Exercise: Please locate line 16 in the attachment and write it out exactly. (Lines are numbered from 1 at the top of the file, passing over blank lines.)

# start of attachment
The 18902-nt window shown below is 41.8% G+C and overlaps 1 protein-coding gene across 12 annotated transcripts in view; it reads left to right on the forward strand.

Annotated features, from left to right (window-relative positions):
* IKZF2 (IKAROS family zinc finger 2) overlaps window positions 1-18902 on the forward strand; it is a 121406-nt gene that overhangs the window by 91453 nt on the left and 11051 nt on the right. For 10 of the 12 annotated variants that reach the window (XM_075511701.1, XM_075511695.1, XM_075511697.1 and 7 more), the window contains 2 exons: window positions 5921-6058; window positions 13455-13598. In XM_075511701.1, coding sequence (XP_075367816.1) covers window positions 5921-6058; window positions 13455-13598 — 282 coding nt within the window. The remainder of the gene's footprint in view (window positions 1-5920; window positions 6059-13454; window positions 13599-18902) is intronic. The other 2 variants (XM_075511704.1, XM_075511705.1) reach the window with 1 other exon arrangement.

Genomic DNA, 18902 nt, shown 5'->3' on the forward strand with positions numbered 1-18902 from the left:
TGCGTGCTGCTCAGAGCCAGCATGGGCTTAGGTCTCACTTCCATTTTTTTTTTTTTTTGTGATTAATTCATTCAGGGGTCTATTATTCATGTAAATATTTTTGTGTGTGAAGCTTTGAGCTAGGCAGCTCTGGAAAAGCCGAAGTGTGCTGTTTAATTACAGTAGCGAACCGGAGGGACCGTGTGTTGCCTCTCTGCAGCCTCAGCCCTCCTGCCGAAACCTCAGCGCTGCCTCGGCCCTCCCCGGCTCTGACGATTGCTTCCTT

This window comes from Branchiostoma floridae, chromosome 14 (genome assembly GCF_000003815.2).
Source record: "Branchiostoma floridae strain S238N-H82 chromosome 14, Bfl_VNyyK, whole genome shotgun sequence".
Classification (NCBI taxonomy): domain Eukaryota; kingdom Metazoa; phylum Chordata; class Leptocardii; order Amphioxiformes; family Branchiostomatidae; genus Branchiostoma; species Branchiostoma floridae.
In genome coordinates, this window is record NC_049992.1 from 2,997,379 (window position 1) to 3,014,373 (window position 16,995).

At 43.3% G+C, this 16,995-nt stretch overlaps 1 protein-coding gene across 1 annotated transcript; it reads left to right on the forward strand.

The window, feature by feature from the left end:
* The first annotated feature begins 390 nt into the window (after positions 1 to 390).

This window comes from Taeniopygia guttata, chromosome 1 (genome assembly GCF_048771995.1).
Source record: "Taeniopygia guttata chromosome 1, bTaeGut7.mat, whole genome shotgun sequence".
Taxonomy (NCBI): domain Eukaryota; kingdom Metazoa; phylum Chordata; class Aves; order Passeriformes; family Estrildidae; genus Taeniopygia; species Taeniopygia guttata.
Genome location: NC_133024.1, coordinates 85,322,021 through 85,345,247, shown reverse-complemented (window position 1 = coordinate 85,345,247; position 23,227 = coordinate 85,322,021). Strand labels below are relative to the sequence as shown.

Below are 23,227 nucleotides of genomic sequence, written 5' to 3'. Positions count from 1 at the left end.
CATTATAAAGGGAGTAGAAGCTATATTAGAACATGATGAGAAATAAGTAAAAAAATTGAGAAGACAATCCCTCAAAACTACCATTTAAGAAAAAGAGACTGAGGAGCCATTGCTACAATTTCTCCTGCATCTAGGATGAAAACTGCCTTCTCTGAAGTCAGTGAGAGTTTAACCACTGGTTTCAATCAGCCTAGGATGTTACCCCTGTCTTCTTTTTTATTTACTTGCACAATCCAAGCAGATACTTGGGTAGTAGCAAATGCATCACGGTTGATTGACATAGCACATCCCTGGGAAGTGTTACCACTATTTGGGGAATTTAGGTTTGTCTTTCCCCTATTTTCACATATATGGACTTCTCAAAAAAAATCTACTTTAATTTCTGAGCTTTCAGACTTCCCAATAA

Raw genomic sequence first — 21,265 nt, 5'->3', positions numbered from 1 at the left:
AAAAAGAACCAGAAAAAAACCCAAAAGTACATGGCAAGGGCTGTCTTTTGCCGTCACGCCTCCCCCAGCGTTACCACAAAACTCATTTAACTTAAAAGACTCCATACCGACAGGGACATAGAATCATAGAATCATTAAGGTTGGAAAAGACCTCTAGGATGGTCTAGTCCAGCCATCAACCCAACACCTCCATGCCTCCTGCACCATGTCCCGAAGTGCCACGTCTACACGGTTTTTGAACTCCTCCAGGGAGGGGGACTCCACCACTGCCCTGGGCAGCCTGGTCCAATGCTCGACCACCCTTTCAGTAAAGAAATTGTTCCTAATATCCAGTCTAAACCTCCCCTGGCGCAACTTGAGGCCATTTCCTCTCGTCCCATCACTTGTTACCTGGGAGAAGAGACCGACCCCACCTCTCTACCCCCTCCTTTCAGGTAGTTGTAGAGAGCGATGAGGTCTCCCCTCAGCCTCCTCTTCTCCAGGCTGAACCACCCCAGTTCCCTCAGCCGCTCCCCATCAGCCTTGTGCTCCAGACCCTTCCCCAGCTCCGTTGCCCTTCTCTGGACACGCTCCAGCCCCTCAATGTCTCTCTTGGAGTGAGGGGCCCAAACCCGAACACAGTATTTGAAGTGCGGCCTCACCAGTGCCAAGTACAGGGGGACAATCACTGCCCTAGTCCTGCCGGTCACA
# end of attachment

Genome location: NC_133024.1, coordinates 85,322,021 through 85,345,247, shown reverse-complemented (window position 1 = coordinate 85,345,247; position 23,227 = coordinate 85,322,021). Strand labels below are relative to the sequence as shown.